Writer Aaron Read opens the article by commenting that Kuehl, a Santa Monica Democrat, has "a Cagneyesque, spit-in-the-eyes willingness to engage in consequential discussion on how we are allowed to live our lives–a real world concept that public policy impacts Californians in elemental ways."
The interview is remarkably revealing. Few politicians, businessmen or women or stem cell scientists would be so open. Here are sample quotes from Kuehl, who once played Zelda on the Dobie Gillis television series, concerning the more pedestrian matters of politics and policy:
Why did she seek a legislative seat:
"I was working with a small group of people framing a domestic violence law in California. And, because I was a law professor, I was asked to come up and testify at the Capitol, where I had only been once as a teenage tourist. And I would sit and wait while committees rambled on and watch everybody and after a while I thought, 'I could do this.'"Her major legislative accomplishments?
"There are three I’m most proud of. One is the protection of students in school against harassment or discrimination or violence on the basis of real or perceived sexual orientation. It protects all the kids, even if they’re not gay and others just think they are. The second is nurse-to-patient staffing ratios, which I’m very proud of. And the third is paid family leave."On political lies:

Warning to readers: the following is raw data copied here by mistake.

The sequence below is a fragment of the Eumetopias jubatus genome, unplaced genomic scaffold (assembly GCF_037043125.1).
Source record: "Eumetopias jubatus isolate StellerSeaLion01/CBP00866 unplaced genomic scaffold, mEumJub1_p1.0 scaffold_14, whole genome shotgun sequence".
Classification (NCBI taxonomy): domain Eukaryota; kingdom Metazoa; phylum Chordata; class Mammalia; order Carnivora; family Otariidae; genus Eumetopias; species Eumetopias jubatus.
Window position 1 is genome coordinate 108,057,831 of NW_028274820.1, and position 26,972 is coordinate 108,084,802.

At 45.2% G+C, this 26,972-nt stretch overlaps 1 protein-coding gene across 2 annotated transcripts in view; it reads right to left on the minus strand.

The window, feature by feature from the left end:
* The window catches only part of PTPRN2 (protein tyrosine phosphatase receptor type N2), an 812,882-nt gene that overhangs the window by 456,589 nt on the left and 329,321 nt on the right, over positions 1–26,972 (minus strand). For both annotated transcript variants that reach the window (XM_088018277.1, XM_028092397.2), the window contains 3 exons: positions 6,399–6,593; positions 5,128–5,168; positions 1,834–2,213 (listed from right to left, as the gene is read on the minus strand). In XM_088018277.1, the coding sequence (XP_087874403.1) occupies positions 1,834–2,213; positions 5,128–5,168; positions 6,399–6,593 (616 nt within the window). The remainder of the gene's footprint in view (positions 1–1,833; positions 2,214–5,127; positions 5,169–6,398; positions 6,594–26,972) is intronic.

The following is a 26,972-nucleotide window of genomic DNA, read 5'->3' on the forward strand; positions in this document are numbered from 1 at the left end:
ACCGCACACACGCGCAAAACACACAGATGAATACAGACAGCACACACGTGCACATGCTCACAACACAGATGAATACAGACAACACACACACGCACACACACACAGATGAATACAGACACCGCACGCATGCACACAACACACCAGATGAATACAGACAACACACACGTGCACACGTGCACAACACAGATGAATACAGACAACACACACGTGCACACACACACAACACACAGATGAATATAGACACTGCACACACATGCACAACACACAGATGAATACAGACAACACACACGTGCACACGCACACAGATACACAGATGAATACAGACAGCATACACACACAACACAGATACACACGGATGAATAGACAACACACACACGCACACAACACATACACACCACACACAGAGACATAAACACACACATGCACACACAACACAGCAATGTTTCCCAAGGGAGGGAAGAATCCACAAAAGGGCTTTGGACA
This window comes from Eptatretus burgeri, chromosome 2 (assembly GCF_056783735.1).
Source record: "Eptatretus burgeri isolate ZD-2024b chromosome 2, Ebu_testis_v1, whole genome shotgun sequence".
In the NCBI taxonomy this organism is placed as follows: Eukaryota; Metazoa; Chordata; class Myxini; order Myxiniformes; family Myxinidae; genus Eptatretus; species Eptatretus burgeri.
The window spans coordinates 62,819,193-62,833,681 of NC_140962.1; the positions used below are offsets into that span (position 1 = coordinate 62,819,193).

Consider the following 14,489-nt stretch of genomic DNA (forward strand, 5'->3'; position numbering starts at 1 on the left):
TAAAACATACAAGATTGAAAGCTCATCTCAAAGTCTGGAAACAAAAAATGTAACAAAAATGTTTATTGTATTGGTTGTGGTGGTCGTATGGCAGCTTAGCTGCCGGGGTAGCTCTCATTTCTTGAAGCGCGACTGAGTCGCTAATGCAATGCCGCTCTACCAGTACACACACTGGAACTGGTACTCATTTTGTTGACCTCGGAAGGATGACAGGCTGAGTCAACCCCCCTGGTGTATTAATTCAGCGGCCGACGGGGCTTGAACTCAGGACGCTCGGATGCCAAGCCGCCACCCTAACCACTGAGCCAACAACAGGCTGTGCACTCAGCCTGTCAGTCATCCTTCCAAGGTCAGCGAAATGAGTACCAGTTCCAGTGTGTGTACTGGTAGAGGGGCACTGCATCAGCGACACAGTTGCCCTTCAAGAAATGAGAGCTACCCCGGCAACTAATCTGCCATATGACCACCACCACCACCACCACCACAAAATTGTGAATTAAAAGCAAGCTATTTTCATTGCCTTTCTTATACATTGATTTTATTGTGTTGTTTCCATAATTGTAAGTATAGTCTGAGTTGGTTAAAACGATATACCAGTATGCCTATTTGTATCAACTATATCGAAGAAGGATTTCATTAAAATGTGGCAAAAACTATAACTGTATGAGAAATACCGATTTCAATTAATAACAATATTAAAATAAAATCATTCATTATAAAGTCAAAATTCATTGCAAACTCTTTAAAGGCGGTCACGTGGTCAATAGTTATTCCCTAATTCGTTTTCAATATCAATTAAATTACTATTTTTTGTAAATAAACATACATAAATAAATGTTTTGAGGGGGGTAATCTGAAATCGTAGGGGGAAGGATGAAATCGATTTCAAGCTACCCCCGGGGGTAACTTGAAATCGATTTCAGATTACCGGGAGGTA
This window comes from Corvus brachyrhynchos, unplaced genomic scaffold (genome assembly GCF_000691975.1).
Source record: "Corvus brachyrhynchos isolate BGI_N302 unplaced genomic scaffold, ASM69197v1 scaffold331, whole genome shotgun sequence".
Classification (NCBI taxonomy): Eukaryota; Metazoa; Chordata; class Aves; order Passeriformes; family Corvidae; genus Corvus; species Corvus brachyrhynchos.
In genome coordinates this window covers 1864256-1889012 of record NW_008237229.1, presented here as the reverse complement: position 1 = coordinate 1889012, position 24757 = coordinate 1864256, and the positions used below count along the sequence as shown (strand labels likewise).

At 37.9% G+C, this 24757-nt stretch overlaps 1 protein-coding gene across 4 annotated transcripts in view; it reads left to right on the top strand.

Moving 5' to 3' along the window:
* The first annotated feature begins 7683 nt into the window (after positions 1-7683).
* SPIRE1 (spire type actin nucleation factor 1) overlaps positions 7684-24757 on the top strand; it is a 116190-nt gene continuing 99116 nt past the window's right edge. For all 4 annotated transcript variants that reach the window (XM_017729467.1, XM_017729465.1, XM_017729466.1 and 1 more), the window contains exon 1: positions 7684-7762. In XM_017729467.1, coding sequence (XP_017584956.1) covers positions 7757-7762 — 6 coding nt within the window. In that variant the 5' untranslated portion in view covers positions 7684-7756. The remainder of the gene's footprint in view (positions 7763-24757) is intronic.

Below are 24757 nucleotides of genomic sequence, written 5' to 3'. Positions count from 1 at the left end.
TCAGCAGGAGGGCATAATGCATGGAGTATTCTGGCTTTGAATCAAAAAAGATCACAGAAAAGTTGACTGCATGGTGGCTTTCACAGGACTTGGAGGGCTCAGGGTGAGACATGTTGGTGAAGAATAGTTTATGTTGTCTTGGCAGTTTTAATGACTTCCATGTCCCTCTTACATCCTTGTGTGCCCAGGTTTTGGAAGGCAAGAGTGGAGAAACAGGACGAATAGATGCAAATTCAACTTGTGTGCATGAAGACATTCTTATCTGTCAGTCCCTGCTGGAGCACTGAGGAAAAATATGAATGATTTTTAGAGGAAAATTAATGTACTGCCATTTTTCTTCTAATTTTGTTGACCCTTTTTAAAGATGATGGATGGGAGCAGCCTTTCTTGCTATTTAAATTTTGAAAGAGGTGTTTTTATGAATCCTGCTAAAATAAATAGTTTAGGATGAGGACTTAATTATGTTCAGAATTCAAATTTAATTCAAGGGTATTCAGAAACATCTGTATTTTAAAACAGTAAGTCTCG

"I think the right-wing philosophy of starving the beast is so detrimental to 90% of the people. They’ve got the people fooled that somehow if rich people do okay, then everybody does okay. That’s the big lie."She tells readers that she still has her 1964 red Porsche convertible, a model we have admired over the years. She attended and worked at UCLA for a number of years before getting a law degree at Harvard. But she does not mention UCLA basketball (tonight the Bruins play Florida in the final four). She discusses her love life, but she does not mention stem cells or the California Institute of Regenerative Medicine. Perhaps because the interview was conducted some time ago. Magazines usually have lengthy prepublication schedules. Or perhaps because the topic was not as interesting as other matters. (Hard to believe, I know.)
Los Angeles Times blogger Robert Salladay reports that the magazine is produced by some folks at Aaron Read & Associates, a Sacramento lobbying firm that represents the California Association of Professional Scientists, the California Medical Association, AT&T, PG&E, among many others. Read, head of the firm, conducted the interview with Kuehl.